One additional note: I had enough tabs in the forest inside the cabin that I did not bother with a seperate avionics ground bus. If I run out of tabs, I will add an avionics ground bus connected to one of the tabs.
    -- Art Z. 
On Mon, Apr 15, 2019 at 12:24 PM jrevens <jrevens(at)comcast.net (jrevens(at)comcast.net)> wrote:

Quote:
--> AeroElectric-List message posted by: "jrevens" <jrevens(at)comcast.net (jrevens(at)comcast.net)>

This is not exactly on topic, but I would like to get Bob's take on it.  In a recent online forum, the writer posted the following in regards to the "forest of tabs" grounding structure -


> Avionics Ground Bus—All other aircraft systems should be grounded through the avionics ground bus. This can be a "field of tabs" bus or simply a copper strip to accept ground wires from each of the systems. The avionics ground bus should not be grounded directly to the airframe. It should be locally isolated from the airframe with appropriate mounting. An 8 ga. wire should connect the avionics bus to the firewall pass-through bolt to complete the ground path.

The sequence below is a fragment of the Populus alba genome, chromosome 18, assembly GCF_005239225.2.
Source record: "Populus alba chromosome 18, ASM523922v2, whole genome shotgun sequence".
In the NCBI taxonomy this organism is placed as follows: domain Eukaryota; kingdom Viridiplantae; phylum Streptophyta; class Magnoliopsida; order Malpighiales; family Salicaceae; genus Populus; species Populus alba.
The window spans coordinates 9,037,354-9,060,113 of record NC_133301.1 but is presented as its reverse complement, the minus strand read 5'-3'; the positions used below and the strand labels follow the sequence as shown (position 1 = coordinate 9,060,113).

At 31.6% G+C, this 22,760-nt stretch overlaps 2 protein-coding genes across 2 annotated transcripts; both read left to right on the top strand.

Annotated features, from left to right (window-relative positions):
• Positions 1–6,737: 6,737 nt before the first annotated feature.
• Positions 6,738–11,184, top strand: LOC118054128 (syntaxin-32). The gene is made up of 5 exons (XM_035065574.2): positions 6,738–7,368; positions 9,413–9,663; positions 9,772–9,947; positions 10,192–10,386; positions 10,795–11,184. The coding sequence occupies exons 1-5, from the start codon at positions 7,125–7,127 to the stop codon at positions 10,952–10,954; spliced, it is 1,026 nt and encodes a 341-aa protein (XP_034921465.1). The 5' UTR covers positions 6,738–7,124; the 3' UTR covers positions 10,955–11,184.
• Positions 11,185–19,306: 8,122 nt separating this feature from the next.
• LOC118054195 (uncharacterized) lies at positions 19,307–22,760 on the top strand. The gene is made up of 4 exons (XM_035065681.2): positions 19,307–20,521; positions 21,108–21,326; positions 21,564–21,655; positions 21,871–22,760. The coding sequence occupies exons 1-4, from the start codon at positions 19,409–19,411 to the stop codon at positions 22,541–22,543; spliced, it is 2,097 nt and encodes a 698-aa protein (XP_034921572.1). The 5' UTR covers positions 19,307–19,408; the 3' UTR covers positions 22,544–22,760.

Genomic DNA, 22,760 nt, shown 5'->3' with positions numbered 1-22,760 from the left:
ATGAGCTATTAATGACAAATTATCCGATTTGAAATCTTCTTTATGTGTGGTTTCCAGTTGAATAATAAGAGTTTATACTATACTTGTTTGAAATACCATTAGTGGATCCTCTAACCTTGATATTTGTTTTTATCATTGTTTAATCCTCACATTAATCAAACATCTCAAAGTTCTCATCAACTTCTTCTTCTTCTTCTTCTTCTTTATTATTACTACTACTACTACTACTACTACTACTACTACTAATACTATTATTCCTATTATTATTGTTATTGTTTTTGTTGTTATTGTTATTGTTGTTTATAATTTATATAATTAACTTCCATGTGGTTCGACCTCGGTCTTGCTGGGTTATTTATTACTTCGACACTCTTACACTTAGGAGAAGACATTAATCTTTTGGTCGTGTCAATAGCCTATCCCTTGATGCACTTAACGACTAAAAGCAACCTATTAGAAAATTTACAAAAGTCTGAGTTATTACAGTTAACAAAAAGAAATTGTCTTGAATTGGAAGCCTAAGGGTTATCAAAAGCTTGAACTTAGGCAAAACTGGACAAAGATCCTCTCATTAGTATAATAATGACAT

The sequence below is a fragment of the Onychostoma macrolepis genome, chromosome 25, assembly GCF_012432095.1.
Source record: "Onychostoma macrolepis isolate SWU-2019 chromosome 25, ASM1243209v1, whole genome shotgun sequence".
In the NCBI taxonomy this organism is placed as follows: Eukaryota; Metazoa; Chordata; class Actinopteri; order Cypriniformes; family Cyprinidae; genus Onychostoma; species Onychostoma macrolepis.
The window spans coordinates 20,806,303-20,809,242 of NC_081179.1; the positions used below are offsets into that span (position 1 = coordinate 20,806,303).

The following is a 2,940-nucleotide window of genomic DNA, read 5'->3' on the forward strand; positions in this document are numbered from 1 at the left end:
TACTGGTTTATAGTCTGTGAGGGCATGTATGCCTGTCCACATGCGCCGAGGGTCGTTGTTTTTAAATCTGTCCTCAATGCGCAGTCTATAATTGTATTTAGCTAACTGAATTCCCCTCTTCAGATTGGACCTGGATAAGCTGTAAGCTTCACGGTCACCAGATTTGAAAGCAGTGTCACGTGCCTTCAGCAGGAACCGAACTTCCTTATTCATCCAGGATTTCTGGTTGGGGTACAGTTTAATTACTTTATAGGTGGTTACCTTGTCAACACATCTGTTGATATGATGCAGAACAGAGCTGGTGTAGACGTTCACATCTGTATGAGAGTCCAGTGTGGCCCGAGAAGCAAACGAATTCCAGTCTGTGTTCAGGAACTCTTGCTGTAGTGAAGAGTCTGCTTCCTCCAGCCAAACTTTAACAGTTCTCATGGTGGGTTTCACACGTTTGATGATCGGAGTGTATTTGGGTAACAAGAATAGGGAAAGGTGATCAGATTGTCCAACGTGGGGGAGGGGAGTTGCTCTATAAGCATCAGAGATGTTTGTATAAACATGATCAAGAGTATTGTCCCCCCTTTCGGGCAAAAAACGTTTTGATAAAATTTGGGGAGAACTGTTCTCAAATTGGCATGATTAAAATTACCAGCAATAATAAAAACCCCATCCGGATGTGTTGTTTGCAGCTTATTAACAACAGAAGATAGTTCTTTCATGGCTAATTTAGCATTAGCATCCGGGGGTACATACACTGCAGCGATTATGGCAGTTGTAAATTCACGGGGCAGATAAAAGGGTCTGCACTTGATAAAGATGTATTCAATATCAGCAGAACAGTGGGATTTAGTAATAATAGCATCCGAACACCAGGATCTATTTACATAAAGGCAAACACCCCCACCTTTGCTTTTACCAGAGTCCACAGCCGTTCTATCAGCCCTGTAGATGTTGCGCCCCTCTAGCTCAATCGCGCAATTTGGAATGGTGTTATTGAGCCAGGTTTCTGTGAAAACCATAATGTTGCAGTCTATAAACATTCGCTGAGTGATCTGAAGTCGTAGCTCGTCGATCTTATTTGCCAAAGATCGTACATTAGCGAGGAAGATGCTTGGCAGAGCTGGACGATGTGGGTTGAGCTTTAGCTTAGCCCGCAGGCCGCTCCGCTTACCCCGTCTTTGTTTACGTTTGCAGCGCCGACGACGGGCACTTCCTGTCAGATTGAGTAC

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ceengland7(at)gmail.com
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PostPosted: Mon Apr 15, 2019 10:03 am    Post subject: Grounding to tube frame structures Reply with quote

On 4/15/2019 12:09 PM, jrevens wrote:
Quote:


This is not exactly on topic, but I would like to get Bob's take on it. In a recent online forum, the writer posted the following in regards to the "forest of tabs" grounding structure -